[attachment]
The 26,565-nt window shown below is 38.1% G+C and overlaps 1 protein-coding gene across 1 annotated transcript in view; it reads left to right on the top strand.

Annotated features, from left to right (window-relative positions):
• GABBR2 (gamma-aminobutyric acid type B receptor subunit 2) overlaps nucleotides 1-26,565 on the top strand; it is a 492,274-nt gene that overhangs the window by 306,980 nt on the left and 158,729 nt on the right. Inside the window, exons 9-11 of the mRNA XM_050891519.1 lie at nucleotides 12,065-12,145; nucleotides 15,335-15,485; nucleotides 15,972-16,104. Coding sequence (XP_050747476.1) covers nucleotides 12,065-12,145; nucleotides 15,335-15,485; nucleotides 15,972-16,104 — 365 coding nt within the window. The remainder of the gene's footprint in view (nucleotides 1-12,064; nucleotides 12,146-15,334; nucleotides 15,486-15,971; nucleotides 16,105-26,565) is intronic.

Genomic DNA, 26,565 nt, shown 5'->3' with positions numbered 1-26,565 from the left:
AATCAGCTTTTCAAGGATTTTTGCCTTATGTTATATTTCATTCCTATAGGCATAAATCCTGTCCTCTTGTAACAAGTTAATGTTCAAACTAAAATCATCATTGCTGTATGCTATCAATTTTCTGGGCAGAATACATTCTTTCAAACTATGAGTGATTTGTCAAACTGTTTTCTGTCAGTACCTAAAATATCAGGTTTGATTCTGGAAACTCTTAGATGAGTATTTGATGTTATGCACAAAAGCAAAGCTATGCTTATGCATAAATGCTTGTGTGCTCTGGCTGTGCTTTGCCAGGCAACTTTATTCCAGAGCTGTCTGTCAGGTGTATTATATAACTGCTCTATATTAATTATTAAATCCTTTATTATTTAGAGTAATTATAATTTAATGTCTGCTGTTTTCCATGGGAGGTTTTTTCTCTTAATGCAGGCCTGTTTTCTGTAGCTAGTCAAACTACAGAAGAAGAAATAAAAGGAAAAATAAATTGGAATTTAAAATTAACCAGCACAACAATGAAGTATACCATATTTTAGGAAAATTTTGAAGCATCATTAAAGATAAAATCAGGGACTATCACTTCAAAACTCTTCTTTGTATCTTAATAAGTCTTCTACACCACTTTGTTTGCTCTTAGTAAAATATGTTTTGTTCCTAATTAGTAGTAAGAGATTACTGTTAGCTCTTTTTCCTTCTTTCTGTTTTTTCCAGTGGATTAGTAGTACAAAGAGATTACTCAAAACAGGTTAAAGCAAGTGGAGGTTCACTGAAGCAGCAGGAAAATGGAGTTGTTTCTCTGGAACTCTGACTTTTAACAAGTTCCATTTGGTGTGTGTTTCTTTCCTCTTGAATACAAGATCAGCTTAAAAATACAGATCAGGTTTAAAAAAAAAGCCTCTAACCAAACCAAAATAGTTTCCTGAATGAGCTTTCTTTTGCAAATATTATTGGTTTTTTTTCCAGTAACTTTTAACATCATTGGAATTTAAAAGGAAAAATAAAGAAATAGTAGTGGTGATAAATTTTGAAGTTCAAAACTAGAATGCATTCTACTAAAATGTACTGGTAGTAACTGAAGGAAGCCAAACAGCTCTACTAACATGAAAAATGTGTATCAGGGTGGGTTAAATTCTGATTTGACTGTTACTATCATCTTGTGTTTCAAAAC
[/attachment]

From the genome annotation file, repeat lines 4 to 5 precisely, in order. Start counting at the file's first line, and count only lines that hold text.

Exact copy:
Genomic DNA, 26,565 nt, shown 5'->3' with positions numbered 1-26,565 from the left:
AATCAGCTTTTCAAGGATTTTTGCCTTATGTTATATTTCATTCCTATAGGCATAAATCCTGTCCTCTTGTAACAAGTTAATGTTCAAACTAAAATCATCATTGCTGTATGCTATCAATTTTCTGGGCAGAATACATTCTTTCAAACTATGAGTGATTTGTCAAACTGTTTTCTGTCAGTACCTAAAATATCAGGTTTGATTCTGGAAACTCTTAGATGAGTATTTGATGTTATGCACAAAAGCAAAGCTATGCTTATGCATAAATGCTTGTGTGCTCTGGCTGTGCTTTGCCAGGCAACTTTATTCCAGAGCTGTCTGTCAGGTGTATTATATAACTGCTCTATATTAATTATTAAATCCTTTATTATTTAGAGTAATTATAATTTAATGTCTGCTGTTTTCCATGGGAGGTTTTTTCTCTTAATGCAGGCCTGTTTTCTGTAGCTAGTCAAACTACAGAAGAAGAAATAAAAGGAAAAATAAATTGGAATTTAAAATTAACCAGCACAACAATGAAGTATACCATATTTTAGGAAAATTTTGAAGCATCATTAAAGATAAAATCAGGGACTATCACTTCAAAACTCTTCTTTGTATCTTAATAAGTCTTCTACACCACTTTGTTTGCTCTTAGTAAAATATGTTTTGTTCCTAATTAGTAGTAAGAGATTACTGTTAGCTCTTTTTCCTTCTTTCTGTTTTTTCCAGTGGATTAGTAGTACAAAGAGATTACTCAAAACAGGTTAAAGCAAGTGGAGGTTCACTGAAGCAGCAGGAAAATGGAGTTGTTTCTCTGGAACTCTGACTTTTAACAAGTTCCATTTGGTGTGTGTTTCTTTCCTCTTGAATACAAGATCAGCTTAAAAATACAGATCAGGTTTAAAAAAAAAGCCTCTAACCAAACCAAAATAGTTTCCTGAATGAGCTTTCTTTTGCAAATATTATTGGTTTTTTTTCCAGTAACTTTTAACATCATTGGAATTTAAAAGGAAAAATAAAGAAATAGTAGTGGTGATAAATTTTGAAGTTCAAAACTAGAATGCATTCTACTAAAATGTACTGGTAGTAACTGAAGGAAGCCAAACAGCTCTACTAACATGAAAAATGTGTATCAGGGTGGGTTAAATTCTGATTTGACTGTTACTATCATCTTGTGTTTCAAAAC